Sportswashing is the effort by states, organisations, and businesses to improve their reputation by involvement in sport, including, but by no means limited to, hosting major sporting events. In the case of Qatar, the government anticipates that by successfully hosting the 2022 FIFA World Cup, it can improve upon its global perception as a human right abuser, despite the continuation of its aforementioned human rights abuses. Moreover, the sportswashing practices of the Qatari government are not limited to its hosting of the World Cup. The Qatari government, utilising Qatari state-owned or state-sponsored firms, has entrenched itself in global sports, particularly football.
This is demonstrated by the ownership and transformation into European superpower of French club Paris Saint-Germain by the Qatari royal family through the state-owned shareholding organization Qatar Sports Investments, or the sponsorship of this summer’s UEFA European Championship by Qatar Airways. In addition to providing Qatar with financial advantages and the expansion of ‘soft power’, these efforts further aim to improve Qatar’s reputation on the world stage. Although there has thus far been significant opposition to the World Cup, it remains to be seen if a successful delivery World Cup next year will mitigate the influence of the government’s human rights abuses, or simply emphasise them further.
Regardless, it is important to clarify that this form of sportswashing is nothing new, and has persisted throughout history. Benito Mussolini had ambitions to use the 1934 World Cup in Italy to promote Fascism, while the 1936 Berlin Olympics were used as a propaganda and geopolitical tool by Nazi Germany. Equally, the 1980 and 1984 Olympics, hosted by the Soviet Union and the United State respectively, were used for similar purposes during the Cold War. As Mayor of London, Boris Johnson used the 2012 Olympics for personal political gain. The list goes on.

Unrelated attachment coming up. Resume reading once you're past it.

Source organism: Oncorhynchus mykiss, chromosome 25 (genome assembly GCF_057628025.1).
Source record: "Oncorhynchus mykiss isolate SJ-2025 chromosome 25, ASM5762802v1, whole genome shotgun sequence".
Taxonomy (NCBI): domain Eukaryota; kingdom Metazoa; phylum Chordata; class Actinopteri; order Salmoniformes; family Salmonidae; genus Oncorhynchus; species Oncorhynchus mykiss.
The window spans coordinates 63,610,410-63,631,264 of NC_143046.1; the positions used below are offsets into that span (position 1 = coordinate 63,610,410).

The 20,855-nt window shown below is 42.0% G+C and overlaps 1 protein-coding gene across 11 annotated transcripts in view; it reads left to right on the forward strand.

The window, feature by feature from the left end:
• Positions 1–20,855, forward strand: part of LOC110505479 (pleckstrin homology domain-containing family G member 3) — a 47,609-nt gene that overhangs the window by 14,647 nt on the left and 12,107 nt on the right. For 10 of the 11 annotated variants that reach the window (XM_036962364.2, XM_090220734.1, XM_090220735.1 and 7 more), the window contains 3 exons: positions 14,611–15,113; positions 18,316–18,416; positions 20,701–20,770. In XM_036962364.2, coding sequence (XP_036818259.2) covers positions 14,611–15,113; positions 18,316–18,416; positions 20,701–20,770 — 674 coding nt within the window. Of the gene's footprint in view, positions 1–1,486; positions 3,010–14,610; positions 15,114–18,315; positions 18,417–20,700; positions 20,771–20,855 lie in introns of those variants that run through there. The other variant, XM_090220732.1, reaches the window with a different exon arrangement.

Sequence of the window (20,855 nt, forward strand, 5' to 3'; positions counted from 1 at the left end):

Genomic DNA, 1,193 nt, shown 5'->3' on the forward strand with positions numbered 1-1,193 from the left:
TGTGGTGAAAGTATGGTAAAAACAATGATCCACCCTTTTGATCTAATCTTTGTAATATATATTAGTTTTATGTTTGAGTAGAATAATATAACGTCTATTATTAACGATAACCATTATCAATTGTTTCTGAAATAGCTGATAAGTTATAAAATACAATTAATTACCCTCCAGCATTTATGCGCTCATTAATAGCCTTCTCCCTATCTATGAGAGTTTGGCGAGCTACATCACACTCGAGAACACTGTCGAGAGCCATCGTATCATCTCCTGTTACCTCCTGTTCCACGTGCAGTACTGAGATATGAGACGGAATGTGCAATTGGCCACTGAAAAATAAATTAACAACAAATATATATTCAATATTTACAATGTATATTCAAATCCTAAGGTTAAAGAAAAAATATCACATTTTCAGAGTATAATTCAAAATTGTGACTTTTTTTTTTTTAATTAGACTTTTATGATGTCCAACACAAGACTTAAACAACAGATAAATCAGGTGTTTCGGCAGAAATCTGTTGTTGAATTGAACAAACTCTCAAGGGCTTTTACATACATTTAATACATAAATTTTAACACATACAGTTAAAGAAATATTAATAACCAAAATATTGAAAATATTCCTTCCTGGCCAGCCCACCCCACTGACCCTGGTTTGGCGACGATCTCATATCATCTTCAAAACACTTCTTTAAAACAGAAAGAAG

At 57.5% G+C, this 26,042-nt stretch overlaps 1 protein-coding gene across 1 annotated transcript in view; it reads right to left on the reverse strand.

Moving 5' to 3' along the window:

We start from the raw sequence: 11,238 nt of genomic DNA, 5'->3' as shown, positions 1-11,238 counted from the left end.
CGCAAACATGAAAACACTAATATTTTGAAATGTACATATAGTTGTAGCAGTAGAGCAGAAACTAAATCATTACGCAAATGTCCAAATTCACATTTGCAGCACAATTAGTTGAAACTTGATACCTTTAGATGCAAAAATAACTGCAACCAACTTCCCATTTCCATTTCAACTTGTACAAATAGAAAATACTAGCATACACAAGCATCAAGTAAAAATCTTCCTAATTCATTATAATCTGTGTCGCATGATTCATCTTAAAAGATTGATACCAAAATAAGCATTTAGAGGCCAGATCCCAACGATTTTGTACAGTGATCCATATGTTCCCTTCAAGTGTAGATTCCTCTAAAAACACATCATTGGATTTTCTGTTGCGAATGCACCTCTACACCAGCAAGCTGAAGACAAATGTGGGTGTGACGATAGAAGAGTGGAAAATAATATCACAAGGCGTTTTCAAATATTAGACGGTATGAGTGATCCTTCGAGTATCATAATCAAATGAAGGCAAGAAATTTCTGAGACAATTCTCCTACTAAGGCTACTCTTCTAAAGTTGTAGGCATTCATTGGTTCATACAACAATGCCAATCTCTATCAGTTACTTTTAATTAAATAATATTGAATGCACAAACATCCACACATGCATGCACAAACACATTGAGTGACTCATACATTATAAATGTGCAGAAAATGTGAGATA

Nor is it new for countries awarded hosting rights for the World Cup to be guilty of mistreatment of its citizens, such as the 1978 World Cup in Argentina, hosted under a military junta responsible for well-documented atrocities, or the 2018 World Cup in Russia amidst widespread abuses of LGBT rights by the Russian government. While England hosted the World Cup in 1966, the British government discriminated against Catholics in Northern Ireland, with rampant denial of civil rights. As such, considering these examples, although the Qatari government should certainly be condemned for it own human right abuses, does the opposition to the Qatar World Cup not exhibit a certain degree of hypocrisy? Qatar may be an extreme example of a country controversially hosting a major international sports tournament while being simultaneously criticised for its actions, but it is categorically not the first. The Qatari government, and FIFA, should be condemned, yet they are far from the only culprits.
Is it equally evident that football and politics have consistently been intrinsically and irreversibly connected. The debate as to whether football should concern itself with politics has been recently reignited by footballers ‘taking the knee’ before games in support of the Black Lives Matter movement. While some may argue politics should not concern itself with football, the Qatar World Cup demonstrates, regardless of one’s view on Qatar’s suitability to host the tournament, that politics is very much interested football. That isn’t changing any time soon. Everything, after all, is political.